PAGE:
Technology has really taken us far – from counting our daily steps to aiding in surgical procedures.

How can we use this technology in weight loss? The very basic is the pedometer or the step counter. Isn’t it nice when you see (in real time) the progress you are making with regards to your fitness goal?

There are many devices that offer a lot of health monitors, such as smart watches. A smart watch is light and easy to wear (and stylish), but does more than tell time and count your steps – it’s also a heart monitor which can detect heartbeat irregularities. Did you know that smart watches can also measure stress level, sleep, and blood oxygen levels? Yep, it does that and the best part is it can be used to notify your emergency contacts when you need help!

So how does this help with weight loss?
Step counter – gives you an idea of your daily activeness
Heart monitor – heart health (diet, activity)
Stress level – more stress = more weight on
Sleep – better sleep = less stress = less weight on
Blood oxygen levels – activity

Take advantage of these gadgets now and easily monitor your weight and your overall health!

As wearable fitness trackers become increasingly popular, more people are taking a closer look at their daily steps. And it seems to be paying off.

According to the American Council on Exercise, people who track their steps take an average of 2,500 more steps per day than those who don’t.

If you’re one of the millions who participate in a quest to hit the commonly recommended 10,000 steps-a-day goal, your efforts won’t go unrewarded.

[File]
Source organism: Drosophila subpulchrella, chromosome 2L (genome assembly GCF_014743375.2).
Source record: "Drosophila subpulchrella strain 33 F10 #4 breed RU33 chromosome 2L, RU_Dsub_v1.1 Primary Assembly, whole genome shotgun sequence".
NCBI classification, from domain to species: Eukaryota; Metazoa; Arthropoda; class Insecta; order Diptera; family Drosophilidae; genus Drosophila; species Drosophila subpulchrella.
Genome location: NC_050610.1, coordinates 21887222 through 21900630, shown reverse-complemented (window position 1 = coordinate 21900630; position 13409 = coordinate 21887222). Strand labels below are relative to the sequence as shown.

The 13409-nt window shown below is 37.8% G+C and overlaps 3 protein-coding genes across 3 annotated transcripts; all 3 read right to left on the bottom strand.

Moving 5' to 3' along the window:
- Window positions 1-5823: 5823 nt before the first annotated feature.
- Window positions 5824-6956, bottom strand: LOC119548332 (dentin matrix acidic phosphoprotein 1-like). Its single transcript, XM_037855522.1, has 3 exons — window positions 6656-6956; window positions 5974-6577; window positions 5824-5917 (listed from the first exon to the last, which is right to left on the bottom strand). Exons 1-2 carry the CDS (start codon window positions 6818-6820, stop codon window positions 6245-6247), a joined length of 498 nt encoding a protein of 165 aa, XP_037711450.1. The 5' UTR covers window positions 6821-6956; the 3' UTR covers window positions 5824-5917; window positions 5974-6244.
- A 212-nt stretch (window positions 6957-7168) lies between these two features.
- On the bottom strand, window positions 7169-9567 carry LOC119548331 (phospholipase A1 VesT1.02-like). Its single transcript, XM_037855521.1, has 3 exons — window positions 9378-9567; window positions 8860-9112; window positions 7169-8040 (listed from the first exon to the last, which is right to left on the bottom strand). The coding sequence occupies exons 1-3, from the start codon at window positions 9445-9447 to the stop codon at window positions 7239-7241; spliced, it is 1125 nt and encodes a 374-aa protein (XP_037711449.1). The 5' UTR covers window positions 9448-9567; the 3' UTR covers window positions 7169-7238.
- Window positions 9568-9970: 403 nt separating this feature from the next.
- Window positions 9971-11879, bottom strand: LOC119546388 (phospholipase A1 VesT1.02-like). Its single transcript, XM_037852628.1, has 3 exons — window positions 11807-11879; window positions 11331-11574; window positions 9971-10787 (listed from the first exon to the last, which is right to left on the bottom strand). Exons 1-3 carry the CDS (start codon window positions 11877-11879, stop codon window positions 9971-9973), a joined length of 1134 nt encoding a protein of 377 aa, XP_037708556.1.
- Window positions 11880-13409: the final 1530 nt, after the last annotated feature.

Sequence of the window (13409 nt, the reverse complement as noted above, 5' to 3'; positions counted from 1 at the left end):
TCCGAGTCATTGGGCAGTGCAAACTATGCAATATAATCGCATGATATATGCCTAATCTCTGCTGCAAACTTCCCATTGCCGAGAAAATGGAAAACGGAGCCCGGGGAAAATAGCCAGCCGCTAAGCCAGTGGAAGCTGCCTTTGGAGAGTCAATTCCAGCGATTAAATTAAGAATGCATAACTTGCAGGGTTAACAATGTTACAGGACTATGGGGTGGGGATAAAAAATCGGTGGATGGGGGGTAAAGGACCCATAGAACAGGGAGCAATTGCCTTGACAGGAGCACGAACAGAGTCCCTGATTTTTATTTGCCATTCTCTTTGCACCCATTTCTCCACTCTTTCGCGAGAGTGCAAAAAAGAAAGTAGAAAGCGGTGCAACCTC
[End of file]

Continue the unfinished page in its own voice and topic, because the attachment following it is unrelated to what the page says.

Regular activity, including walking, offers a number of health benefits, including a reduced risk of:

  • heart disease and stroke
  • high blood pressure
  • diabetes
  • obesity
  • depression
  • certain cancers, including breast and colon cancer

How many steps should you take per day?

A 2011 study found that healthy adults can take anywhere between approximately 4,000 and 18,000 steps/day, and that 10,000 steps/day is a reasonable target for healthy adults.

If you’re looking for a way to compare your daily steps to an activity level, consider the following categories:

  • Inactive: less than 5,000 steps per day
  • Average (somewhat active): ranges from 7,500 to 9,999 steps per day
  • Very active: more than 12,500 steps per day

Why 10,000 Steps?

Regardless of the fitness wearable you purchase, 10,000 steps are likely the magical number that will be preprogrammed into your device. But why 10,000 steps?

Well, when you do the math, 10,000 steps works out to approximately five miles. That’s a number said to help reduce certain health conditions, such as high blood pressure and heart disease.

Your daily step count also contributes to the CDC’s recommendation of at least 150 minutes of moderate exercise per week.

Try these tips to add more steps:

  • Take the stairs instead of the elevator.
  • Park farther away from the door when running errands.
  • Walk with a friend.
  • Clean your house.
  • Take a walk during breaks at work.
  • Walk in the mall when the weather’s poor.